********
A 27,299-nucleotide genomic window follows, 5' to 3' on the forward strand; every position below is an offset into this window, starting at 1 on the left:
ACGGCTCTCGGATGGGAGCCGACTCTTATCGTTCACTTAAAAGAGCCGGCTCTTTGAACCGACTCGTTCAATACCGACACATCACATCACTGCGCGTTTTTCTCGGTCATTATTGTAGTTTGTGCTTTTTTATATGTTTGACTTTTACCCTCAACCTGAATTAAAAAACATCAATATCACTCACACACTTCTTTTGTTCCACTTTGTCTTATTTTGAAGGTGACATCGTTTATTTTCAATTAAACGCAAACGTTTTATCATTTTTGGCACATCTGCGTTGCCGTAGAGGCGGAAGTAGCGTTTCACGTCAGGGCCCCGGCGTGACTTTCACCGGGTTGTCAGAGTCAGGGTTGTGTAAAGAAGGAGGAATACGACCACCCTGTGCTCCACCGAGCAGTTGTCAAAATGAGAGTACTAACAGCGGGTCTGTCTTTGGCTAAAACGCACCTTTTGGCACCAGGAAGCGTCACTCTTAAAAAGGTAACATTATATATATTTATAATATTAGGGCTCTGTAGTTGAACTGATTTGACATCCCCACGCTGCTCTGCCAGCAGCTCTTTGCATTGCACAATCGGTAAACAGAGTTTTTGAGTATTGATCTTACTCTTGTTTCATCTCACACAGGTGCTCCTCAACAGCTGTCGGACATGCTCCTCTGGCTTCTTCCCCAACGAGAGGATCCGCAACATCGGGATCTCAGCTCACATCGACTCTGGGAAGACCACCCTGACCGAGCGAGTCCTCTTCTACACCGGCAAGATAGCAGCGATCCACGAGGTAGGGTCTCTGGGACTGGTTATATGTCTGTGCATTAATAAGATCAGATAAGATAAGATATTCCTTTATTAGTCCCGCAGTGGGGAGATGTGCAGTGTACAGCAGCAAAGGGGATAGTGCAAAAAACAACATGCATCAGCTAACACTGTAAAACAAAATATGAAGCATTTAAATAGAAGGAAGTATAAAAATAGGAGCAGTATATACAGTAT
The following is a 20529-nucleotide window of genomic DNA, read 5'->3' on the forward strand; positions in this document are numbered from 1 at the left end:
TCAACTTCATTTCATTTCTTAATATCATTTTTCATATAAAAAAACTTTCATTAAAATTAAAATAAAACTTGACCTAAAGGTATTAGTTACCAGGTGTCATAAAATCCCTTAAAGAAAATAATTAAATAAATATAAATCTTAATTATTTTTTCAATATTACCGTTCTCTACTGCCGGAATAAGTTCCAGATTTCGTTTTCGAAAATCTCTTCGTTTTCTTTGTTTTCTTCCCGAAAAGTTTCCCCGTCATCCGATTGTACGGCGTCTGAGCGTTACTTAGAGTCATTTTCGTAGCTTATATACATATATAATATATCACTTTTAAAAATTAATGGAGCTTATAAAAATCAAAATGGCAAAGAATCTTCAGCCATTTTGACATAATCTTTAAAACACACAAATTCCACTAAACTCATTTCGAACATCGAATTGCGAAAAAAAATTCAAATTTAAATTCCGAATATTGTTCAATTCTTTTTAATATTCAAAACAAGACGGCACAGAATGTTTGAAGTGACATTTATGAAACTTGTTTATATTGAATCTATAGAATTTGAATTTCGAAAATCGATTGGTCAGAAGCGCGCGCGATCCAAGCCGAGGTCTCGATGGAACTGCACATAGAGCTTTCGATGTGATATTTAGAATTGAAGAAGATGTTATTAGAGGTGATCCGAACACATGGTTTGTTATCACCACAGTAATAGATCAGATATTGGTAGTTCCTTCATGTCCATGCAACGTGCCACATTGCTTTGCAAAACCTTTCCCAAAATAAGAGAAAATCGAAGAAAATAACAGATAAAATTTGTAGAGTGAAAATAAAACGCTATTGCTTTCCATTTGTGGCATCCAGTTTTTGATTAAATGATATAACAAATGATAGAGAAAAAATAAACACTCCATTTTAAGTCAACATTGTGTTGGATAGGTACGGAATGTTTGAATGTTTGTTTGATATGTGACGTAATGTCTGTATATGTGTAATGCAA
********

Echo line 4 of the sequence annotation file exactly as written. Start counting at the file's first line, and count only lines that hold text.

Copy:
TCAACTTCATTTCATTTCTTAATATCATTTTTCATATAAAAAAACTTTCATTAAAATTAAAATAAAACTTGACCTAAAGGTATTAGTTACCAGGTGTCATAAAATCCCTTAAAGAAAATAATTAAATAAATATAAATCTTAATTATTTTTTCAATATTACCGTTCTCTACTGCCGGAATAAGTTCCAGATTTCGTTTTCGAAAATCTCTTCGTTTTCTTTGTTTTCTTCCCGAAAAGTTTCCCCGTCATCCGATTGTACGGCGTCTGAGCGTTACTTAGAGTCATTTTCGTAGCTTATATACATATATAATATATCACTTTTAAAAATTAATGGAGCTTATAAAAATCAAAATGGCAAAGAATCTTCAGCCATTTTGACATAATCTTTAAAACACACAAATTCCACTAAACTCATTTCGAACATCGAATTGCGAAAAAAAATTCAAATTTAAATTCCGAATATTGTTCAATTCTTTTTAATATTCAAAACAAGACGGCACAGAATGTTTGAAGTGACATTTATGAAACTTGTTTATATTGAATCTATAGAATTTGAATTTCGAAAATCGATTGGTCAGAAGCGCGCGCGATCCAAGCCGAGGTCTCGATGGAACTGCACATAGAGCTTTCGATGTGATATTTAGAATTGAAGAAGATGTTATTAGAGGTGATCCGAACACATGGTTTGTTATCACCACAGTAATAGATCAGATATTGGTAGTTCCTTCATGTCCATGCAACGTGCCACATTGCTTTGCAAAACCTTTCCCAAAATAAGAGAAAATCGAAGAAAATAACAGATAAAATTTGTAGAGTGAAAATAAAACGCTATTGCTTTCCATTTGTGGCATCCAGTTTTTGATTAAATGATATAACAAATGATAGAGAAAAAATAAACACTCCATTTTAAGTCAACATTGTGTTGGATAGGTACGGAATGTTTGAATGTTTGTTTGATATGTGACGTAATGTCTGTATATGTGTAATGCAA